Indonesian banks must target the country’s growing middle class if they are to build a sustainable onshore wealth management industry.

In addition, the country’s regulators should loosen restrictions on how much domestic mutual funds can invest offshore – doing so may eventually entice some of the country’s high-net-worth (HNW) and ultra-high-net-worth individuals to invest locally.

Most wealthy Indonesians prefer to park their money with foreign banks, with Singapore the most common destination. UHNW Indonesians – those with $30 million and upwards in net worth – account for 5% of Singapore’s UHNW population, according to the UBS World Ultra Wealth Report 2013, a joint study by consultancy Wealth-X and UBS.

HNWIs have more investing freedom in Singapore than in Indonesia, largely due to rules put in place in 2006 by the latter country's markets regulator, Otoritas Jasa Keuangan (OJK) – these prohibit onshore mutual funds from investing more than 15% offshore. That is a tight leash, and could be the main reason why local mutual fund penetration remains low – only 200,000 Indonesians are invested in mutual funds out of a population of 250 million.

Michael Tjoajadi, chief executive of Schroder Investment Management Indonesia, argues that mutual funds should be allowed to invest up to 50% in offshore assets, which would allow for better diversification, which benefits the fund manager and investor.

Yet, ultimately, the answer to building up the onshore wealth management industry lies not with the country’s super-wealthy, but rather its rising middle class.

Johanes, Jakarta-based head of liabilities, investment and bancassurance products at Commonwealth Bank Indonesia, says the growing middle class has made an onshore private banking services industry not only more appealing, but also neccessary.

“It’s only recently that banks have started to look at the lower segment – call it the emerging affluent or mass affluent,” says Legowo Kusumonegoro, president director of Manulife Asset Management Indonesia.

“We really want to build our client base into a sustainable business,” he adds. “And as we look into the emerging affluent segment, they have the potential to be high-net-worth investors in the next 10-15 years.”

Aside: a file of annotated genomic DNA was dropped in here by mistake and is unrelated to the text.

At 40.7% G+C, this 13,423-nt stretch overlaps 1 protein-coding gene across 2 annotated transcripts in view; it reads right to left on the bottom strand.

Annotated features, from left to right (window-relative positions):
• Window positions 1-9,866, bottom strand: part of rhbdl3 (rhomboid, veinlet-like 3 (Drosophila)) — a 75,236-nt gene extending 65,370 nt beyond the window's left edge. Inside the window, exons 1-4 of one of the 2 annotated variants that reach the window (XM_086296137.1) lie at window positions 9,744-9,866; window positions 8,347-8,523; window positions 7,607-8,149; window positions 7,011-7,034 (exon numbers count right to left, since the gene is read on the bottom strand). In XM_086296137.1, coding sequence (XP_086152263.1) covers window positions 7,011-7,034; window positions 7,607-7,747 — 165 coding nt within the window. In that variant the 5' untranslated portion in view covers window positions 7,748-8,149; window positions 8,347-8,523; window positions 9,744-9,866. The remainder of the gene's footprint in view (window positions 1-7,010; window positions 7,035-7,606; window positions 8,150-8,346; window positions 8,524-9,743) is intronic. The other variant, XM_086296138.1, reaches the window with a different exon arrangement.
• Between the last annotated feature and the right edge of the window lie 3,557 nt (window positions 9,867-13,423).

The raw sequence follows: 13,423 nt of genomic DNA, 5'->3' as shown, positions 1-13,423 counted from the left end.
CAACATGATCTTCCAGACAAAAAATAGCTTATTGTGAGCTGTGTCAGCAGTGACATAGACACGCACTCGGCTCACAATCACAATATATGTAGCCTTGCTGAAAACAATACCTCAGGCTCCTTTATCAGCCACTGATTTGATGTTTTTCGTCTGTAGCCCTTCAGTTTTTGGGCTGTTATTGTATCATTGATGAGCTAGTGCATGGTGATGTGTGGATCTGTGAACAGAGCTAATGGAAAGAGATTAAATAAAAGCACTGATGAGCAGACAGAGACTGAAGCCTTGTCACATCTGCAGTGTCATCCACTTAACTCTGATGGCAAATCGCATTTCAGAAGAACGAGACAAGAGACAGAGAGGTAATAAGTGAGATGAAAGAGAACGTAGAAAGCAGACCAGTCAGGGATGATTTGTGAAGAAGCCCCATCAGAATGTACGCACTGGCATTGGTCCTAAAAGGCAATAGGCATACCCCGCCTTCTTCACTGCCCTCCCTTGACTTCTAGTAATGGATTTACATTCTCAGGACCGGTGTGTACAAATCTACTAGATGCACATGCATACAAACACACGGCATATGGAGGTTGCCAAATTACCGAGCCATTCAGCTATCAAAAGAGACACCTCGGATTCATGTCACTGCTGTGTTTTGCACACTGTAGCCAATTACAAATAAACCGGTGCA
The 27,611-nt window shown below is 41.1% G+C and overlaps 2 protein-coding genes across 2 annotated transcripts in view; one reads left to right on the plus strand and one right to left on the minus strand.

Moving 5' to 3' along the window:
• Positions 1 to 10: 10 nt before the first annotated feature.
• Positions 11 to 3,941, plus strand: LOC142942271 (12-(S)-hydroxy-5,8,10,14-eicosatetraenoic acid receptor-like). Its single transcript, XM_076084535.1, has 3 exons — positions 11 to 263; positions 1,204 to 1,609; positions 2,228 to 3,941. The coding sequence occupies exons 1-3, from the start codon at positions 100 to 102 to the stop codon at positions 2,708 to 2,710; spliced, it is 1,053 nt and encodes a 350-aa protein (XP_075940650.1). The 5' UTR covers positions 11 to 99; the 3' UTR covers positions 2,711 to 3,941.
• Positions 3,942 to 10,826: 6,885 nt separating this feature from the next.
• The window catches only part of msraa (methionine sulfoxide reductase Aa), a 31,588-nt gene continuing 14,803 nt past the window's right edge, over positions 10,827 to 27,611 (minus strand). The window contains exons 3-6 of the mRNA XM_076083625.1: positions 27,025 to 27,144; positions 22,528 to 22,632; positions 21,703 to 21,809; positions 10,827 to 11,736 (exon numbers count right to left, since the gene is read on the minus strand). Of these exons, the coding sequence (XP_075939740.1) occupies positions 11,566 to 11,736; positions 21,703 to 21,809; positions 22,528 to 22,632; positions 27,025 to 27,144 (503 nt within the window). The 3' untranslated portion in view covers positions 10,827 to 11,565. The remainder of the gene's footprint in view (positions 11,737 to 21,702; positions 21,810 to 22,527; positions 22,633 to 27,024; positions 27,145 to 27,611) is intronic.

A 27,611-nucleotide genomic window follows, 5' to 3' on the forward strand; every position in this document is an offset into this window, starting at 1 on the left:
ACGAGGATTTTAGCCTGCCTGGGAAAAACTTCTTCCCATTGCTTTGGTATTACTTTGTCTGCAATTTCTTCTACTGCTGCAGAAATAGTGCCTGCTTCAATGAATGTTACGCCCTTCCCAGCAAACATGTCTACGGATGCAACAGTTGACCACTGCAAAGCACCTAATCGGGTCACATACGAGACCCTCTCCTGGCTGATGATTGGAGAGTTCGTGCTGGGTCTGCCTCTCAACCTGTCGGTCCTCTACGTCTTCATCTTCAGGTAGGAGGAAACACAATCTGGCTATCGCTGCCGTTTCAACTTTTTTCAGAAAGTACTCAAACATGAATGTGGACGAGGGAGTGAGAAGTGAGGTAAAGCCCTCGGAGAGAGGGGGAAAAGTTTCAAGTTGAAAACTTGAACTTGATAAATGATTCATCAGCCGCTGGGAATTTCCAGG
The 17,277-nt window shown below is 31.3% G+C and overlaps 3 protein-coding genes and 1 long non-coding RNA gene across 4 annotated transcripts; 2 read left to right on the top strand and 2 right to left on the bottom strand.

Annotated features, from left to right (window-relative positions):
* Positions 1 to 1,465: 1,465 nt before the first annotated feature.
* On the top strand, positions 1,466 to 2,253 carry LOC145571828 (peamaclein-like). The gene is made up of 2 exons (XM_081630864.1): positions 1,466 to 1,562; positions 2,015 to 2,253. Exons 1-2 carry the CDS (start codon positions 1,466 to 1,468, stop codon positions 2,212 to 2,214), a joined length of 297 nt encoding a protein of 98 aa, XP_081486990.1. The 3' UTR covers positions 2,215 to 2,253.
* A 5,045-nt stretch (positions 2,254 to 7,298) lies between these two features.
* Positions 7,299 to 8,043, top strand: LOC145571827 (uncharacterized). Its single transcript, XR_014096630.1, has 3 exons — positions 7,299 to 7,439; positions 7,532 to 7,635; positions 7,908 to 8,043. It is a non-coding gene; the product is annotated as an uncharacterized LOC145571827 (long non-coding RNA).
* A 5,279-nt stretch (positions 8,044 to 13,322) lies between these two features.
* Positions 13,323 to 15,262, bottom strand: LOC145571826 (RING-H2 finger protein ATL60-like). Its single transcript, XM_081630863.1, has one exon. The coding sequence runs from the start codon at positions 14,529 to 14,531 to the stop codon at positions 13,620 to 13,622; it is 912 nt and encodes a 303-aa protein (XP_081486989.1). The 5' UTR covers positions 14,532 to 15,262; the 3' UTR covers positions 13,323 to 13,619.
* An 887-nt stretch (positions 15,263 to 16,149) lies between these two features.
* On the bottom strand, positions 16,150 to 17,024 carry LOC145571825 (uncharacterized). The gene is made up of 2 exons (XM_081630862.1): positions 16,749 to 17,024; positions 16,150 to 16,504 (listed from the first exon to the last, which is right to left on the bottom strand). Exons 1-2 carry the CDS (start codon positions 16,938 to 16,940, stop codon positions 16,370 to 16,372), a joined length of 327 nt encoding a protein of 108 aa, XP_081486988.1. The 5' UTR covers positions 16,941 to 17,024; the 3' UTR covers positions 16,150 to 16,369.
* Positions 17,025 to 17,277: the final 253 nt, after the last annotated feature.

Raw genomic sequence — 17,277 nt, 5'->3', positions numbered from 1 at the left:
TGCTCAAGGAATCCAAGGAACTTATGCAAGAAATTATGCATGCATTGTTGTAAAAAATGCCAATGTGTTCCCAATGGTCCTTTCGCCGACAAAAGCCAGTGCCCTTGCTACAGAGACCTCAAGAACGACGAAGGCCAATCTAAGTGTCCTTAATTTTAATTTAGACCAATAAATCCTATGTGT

Still, the onshore wealth management industry is still in its early stages. Minimum investment amounts vary from firm to firm for mutual funds, but sources say 10 million rupiah ($879) is fairly standard. This is still quite high, considering the country’s average annual per-capita income is around $4,000.

And even for those with enough spare money to buy investment products, the mindset to do so is often lacking. The decent returns that have long been available from bank deposits will have contributed to this, but they are not the only issue.

“We need to really nurture this [emerging affluent] segment, provide them with proper education, such as knowledge of investment, the concept of pay yourself first, [then] think about your future, asset allocation, rebalancing your portfolio,” Kusumonegoro says. “It’s a big challenge."

Educating Indonesia’s young population is key, agrees Tjoajadi. “It’s part of our service to our clients. We work together with our distributors to educate them. We’re trying to get the investors to identify what their financial goals are and how they can meet them.”

*See the latest (October) issue of AsianInvestor for a feature on wealth management in Indonesia.